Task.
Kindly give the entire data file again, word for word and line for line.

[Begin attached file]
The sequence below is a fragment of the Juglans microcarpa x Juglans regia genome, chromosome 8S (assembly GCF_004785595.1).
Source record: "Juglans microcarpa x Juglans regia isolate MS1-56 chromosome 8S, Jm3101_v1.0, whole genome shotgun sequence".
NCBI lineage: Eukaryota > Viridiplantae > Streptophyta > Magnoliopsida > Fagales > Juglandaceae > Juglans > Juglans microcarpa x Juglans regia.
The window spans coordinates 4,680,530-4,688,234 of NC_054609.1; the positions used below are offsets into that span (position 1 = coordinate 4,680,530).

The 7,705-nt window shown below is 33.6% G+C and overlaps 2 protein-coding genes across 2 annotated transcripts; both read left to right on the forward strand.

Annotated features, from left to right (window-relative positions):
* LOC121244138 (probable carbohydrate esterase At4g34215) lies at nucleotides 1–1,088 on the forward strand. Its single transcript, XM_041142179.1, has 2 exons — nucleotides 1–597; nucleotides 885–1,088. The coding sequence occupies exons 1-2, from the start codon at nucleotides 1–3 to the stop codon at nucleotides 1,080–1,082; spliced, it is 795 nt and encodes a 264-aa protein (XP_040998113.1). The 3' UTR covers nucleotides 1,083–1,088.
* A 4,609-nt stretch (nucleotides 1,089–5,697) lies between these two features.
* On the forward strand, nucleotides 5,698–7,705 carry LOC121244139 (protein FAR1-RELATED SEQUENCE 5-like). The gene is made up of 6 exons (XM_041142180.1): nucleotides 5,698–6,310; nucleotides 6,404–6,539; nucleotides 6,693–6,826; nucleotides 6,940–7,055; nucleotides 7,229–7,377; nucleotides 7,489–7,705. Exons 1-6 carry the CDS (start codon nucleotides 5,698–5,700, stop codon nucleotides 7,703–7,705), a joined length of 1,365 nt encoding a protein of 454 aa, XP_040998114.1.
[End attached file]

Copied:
The sequence below is a fragment of the Juglans microcarpa x Juglans regia genome, chromosome 8S (assembly GCF_004785595.1).
Source record: "Juglans microcarpa x Juglans regia isolate MS1-56 chromosome 8S, Jm3101_v1.0, whole genome shotgun sequence".
NCBI lineage: Eukaryota > Viridiplantae > Streptophyta > Magnoliopsida > Fagales > Juglandaceae > Juglans > Juglans microcarpa x Juglans regia.
The window spans coordinates 4,680,530-4,688,234 of NC_054609.1; the positions used below are offsets into that span (position 1 = coordinate 4,680,530).

The 7,705-nt window shown below is 33.6% G+C and overlaps 2 protein-coding genes across 2 annotated transcripts; both read left to right on the forward strand.

Annotated features, from left to right (window-relative positions):
* LOC121244138 (probable carbohydrate esterase At4g34215) lies at nucleotides 1–1,088 on the forward strand. Its single transcript, XM_041142179.1, has 2 exons — nucleotides 1–597; nucleotides 885–1,088. The coding sequence occupies exons 1-2, from the start codon at nucleotides 1–3 to the stop codon at nucleotides 1,080–1,082; spliced, it is 795 nt and encodes a 264-aa protein (XP_040998113.1). The 3' UTR covers nucleotides 1,083–1,088.
* A 4,609-nt stretch (nucleotides 1,089–5,697) lies between these two features.
* On the forward strand, nucleotides 5,698–7,705 carry LOC121244139 (protein FAR1-RELATED SEQUENCE 5-like). The gene is made up of 6 exons (XM_041142180.1): nucleotides 5,698–6,310; nucleotides 6,404–6,539; nucleotides 6,693–6,826; nucleotides 6,940–7,055; nucleotides 7,229–7,377; nucleotides 7,489–7,705. Exons 1-6 carry the CDS (start codon nucleotides 5,698–5,700, stop codon nucleotides 7,703–7,705), a joined length of 1,365 nt encoding a protein of 454 aa, XP_040998114.1.